District News Roundup

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A high school teacher in Chelsea, Mich., walked out of a staff meeting one day last month and returned with a semiautomatic gun, fatally shooting the superintendent and wounding the school's principal and another teacher, according to police.

Police said the shooting occurred after classes had ended for the day at a meeting between administration officials and staff members; police had not determined a motive for the attack as of last week.

Joseph Piasecki, 47, the superintendent of Chelsea schools, was shot four times in the chest and killed, police said.

Principal Ronald Mead and Phil Jones, an English teacher, were each shot once but not seriously injured.

Stephen Leith has been charged with murder and two counts of assault; a preliminary hearing is scheduled for Jan. 20.

The school board has sent 60 mental-health counselors to district schools to help students and teachers cope.

Child-Abuse Panel: New York City officials have formed a 50-member commission to examine ways to prevent child sexual abuse.

In announcing the panel last month, Ramon C. Cortines, the chancellor of the city's schools, and Edward F. Stancik, the school system's special commissioner of investigation, said they hoped to develop ways to protect schoolchildren from sexual abuse and to determine how to swiftly and appropriately deal with people who abuse children.

The commission's members include representatives from the district, education unions, and child-advocacy groups, as well as parents and experts in the study of sexual abuse and medicine.

Admissions Changes: The Fairfax County, Va., school board has changed admissions procedures for its 21 gifted-and-talented centers in an effort to include more disadvantaged, minority, and other gifted students who are not currently being admitted.

The new process gives more consideration to teacher assessments and report cards and less importance to I.Q.-test results.

Previously, students had to score 140 on a group ability test before being administered the individual I.Q. test. But an overwhelming majority of the 2,700 3rd to 8th graders now at the centers took private tests to gain admission.

Although 29.4 percent of the students in Fairfax County are members of minorities, only 11 percent of the children at the county's gifted centers are minority students.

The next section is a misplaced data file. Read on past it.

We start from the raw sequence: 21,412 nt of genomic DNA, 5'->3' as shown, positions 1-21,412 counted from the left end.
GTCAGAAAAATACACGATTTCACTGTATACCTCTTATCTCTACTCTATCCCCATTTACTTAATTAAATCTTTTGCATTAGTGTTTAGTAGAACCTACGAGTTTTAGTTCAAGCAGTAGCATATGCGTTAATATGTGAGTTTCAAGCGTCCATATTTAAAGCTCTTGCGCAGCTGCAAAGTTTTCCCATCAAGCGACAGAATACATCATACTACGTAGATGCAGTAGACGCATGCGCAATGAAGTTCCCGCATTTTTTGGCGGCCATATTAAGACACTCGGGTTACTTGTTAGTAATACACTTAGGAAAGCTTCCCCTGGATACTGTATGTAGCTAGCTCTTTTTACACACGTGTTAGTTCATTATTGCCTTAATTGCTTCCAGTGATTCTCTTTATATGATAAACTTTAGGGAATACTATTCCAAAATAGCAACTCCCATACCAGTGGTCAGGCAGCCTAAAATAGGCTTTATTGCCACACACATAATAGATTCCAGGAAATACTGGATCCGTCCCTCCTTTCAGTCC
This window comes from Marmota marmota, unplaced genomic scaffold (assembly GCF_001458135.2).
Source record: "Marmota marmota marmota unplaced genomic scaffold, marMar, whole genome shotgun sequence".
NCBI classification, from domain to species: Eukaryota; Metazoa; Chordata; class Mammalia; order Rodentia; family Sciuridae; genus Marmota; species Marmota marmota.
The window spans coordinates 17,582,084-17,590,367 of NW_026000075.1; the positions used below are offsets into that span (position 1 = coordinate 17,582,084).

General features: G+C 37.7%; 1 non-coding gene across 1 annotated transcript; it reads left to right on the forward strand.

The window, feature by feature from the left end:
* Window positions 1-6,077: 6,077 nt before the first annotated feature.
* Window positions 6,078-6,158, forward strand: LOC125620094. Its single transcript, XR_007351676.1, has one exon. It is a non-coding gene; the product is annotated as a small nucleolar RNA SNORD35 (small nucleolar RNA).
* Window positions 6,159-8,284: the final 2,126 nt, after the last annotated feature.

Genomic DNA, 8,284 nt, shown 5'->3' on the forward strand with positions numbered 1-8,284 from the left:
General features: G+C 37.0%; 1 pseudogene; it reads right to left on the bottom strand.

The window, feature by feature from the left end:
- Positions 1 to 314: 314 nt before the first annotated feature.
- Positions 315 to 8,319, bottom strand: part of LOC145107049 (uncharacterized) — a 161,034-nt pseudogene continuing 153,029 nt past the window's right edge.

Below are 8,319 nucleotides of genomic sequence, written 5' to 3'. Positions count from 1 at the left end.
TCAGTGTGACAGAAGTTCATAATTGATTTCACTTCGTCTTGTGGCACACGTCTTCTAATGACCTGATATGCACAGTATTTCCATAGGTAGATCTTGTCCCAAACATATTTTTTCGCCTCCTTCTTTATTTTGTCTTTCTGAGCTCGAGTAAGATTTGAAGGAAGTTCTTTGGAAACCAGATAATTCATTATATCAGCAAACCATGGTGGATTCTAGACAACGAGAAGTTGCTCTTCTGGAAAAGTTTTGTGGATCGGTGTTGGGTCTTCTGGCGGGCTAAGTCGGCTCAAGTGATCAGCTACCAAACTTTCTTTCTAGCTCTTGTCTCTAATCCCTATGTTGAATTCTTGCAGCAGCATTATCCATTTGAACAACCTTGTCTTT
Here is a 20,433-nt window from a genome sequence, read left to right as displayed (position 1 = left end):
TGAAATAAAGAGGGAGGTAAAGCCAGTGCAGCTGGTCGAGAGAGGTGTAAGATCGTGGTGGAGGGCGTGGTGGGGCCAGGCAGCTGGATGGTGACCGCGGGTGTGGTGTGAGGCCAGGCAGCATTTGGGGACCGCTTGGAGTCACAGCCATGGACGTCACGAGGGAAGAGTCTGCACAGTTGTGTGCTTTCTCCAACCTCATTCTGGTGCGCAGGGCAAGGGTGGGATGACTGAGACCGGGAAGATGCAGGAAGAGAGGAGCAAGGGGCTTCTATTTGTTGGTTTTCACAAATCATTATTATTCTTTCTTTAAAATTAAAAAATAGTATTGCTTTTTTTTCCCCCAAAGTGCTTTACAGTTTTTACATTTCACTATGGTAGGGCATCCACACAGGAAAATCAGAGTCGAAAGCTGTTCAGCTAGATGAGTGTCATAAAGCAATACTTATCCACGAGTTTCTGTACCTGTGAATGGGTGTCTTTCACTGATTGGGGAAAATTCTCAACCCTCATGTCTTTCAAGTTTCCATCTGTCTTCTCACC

Gun Law Upheld: In a ruling that affirms the right of government to try to tackle gun-related violence in schools, the U.S. Court of Appeals for the Ninth Circuit last month upheld a federal law that makes it a crime to possess a gun within 1,000 feet of a school. The court unanimously held that the Gun-Free School Zones Act of 1990 was constitutional.

That ruling, however, conflicts with a decision last spring in New Orleans by the Fifth Circuit Court that found the federal gun ban to be unconstitutional.

The Ninth Circuit Court case involved Ray Harold Edwards III, 19, who was found in a Sacramento, Calif., high school parking lot with a rifle and a sawed-off shotgun in the trunk of his car. Police had searched Edwards's car because they suspected him of gang activity. He was sentenced to several months in a halfway house, which he already has served. Laurence Smith, the teenager's lawyer, said he plans to appeal.

Religious Study: Students in Escambia County, Fla., will be allowed to leave school for one class period for religious instruction, the school board decided last month.

In a controversial 3-2 vote that had religious and community support on both sides, the board adopted the policy under state law that allows off-campus voluntary studies. Escambia officials followed the lead of school leaders in Brevard County, the first Florida district to opt for such a policy.

With parental permission, students would be allowed to use time set for study hall or non-academic activities to go to church classes. Principals could prohibit the off-campus time if they determined that it would interfere with a student's academic progress.

Vol. 13, Issue 16

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